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>From  Ponce de Leon's discovery of Florida in 1513, Spain  claimed Florida.
The French had tried unsuccessfully to take it.  The British tried. Spain's
alliance with France in their unsuccessful war against England gave the
British their an excuse to attack Spain's colonial possessions. Cuba  fell
to British troops with the capture of Havana in late 1761.The British
occupied Havana between August 1762 and February 1763, a short period that
had far-reaching effects on the  Cuba. It opened Havana to free trade with
all nations and brought in the importation of goods and slaves at low
prices. The period of British occupation was important for the development
of the sugar industry and was  marked by the  religious tolerance and
Freemasonry . However, this climate of religious freedom was not easily
shared with the Spanish crown.

It was in trade for this important island that Spain agreed to give up
Florida. In 1783 at the second Treaty of Paris, Spain regained control of
Florida and reoccupied it after an absence of twenty years. In 1821 Florida
was ceded to the United States.

In 1763, the first Treaty of Paris brought to a close the struggle between
Great Britain, France and Spain for control of North America (the French and
Indian or Seven Years War). In it France ceded all lands east of the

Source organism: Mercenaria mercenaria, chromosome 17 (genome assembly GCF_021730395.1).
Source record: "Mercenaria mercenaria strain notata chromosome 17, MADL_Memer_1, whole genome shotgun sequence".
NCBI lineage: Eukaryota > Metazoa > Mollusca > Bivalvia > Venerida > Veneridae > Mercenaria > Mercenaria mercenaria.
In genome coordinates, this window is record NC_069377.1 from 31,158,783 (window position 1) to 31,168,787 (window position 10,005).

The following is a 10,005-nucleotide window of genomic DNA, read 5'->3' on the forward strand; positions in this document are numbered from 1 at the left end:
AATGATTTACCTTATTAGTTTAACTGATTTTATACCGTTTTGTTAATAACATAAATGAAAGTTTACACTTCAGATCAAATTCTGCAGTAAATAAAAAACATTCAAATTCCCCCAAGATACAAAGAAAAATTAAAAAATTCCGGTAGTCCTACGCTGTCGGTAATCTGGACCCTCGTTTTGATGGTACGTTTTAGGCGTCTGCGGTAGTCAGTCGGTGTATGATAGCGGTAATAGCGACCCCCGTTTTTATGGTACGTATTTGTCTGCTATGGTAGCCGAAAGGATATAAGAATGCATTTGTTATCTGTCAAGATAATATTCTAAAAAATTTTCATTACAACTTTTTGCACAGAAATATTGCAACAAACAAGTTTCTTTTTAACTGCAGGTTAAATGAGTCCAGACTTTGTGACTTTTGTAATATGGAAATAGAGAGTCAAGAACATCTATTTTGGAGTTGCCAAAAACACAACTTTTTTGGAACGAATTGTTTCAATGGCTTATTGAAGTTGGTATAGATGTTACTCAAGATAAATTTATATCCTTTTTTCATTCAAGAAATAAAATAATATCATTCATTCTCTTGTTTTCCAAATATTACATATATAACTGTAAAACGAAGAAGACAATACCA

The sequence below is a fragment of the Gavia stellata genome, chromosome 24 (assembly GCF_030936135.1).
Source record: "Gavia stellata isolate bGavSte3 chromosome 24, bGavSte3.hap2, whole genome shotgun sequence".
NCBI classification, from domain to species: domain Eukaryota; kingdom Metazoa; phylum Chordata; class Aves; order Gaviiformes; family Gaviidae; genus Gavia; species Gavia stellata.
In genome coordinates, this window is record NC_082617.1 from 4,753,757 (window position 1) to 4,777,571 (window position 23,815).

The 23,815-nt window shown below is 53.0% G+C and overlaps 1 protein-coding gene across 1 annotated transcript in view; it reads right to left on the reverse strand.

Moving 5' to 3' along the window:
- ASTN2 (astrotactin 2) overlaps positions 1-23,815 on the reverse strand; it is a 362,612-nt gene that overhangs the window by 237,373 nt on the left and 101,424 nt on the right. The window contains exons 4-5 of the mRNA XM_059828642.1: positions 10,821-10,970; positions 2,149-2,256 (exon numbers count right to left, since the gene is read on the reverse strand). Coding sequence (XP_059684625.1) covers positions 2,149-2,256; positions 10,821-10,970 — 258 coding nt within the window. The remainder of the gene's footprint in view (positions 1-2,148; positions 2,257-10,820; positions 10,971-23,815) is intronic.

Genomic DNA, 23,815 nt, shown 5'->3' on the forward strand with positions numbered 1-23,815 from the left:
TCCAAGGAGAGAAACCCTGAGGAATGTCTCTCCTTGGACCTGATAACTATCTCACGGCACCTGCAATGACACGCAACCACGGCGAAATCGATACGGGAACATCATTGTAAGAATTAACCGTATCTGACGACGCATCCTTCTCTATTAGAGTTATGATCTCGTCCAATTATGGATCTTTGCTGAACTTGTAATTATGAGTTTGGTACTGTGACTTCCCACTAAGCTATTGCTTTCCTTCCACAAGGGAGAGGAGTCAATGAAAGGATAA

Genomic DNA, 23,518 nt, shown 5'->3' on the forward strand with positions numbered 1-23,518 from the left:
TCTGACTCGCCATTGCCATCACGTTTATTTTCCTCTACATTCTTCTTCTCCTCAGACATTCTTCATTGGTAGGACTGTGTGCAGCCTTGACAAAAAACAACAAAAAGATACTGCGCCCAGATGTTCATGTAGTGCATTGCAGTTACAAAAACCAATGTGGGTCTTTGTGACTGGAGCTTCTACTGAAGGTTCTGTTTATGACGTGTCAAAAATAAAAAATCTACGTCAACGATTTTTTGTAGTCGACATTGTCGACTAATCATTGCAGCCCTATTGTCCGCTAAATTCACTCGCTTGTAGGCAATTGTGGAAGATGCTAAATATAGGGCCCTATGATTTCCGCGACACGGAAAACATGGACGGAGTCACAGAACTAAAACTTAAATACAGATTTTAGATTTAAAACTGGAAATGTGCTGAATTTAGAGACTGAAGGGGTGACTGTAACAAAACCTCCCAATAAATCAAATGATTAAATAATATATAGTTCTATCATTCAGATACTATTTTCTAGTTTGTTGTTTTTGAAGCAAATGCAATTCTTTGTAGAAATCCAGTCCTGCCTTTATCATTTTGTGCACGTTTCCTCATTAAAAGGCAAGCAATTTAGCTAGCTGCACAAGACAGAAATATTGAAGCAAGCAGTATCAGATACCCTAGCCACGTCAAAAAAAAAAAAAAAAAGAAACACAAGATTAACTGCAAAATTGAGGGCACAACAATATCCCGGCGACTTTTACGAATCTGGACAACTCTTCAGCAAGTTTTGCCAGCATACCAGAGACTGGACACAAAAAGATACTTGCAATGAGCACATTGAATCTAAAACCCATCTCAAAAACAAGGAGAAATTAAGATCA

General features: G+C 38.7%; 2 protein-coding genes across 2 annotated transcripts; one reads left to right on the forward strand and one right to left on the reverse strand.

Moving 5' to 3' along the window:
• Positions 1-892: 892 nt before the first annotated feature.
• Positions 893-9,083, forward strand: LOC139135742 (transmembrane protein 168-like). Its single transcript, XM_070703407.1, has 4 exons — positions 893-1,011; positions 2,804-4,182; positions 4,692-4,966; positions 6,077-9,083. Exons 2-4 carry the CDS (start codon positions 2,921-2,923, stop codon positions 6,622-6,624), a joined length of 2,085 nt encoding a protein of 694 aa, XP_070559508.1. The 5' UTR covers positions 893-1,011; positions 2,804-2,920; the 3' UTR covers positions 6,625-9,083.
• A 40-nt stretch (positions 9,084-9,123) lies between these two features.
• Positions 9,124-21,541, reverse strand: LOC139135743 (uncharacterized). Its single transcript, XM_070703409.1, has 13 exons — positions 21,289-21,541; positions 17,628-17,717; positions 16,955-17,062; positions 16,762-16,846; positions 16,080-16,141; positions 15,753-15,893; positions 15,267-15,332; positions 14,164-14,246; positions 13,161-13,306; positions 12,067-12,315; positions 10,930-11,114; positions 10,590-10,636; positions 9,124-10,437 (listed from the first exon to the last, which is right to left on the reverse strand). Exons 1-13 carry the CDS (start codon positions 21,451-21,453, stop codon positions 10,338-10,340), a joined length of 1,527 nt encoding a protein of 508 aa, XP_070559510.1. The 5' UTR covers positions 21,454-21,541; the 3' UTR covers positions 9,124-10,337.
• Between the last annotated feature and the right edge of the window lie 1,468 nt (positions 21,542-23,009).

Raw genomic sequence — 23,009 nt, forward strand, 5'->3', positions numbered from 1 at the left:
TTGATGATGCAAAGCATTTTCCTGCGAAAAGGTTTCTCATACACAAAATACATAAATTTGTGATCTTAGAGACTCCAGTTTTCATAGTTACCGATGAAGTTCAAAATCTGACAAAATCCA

Mississippi excluding New Orleans to Great Britain and Western Louisiana
including New Orleans to Spain. The Spanish in turn gave up East Florida to
the British in exchange for Cuba.

The trade of Spanish Florida for  Cuba "the Pearl of the Antilles" was
controversial.  Englishmen  considered Florida unfit for agriculture and
devoid of natural wealth  Control of Florida it  eliminated the Spanish

The Royal Proclamation Act of 1763  established British East Florida and
British West Florida as the fourteenth and fifteenth American colonies

Another reason that the sun never set on the Union Flag.  The real reason
God never trusted an Englishman in the dark.


Ref:  Letter to William Bartram, December 27, 1761; William Darlington,
Memorials of John Bartram and Humphry Marshall 1849, facsimile edition, New
York, 1967

 Francis Harper, "Travels in Georgia and Florida, A Report to Dr. John
Fothergill by William Bartram," Transactions of the American Philosophical
Society, Vol. XXXIII, part II,

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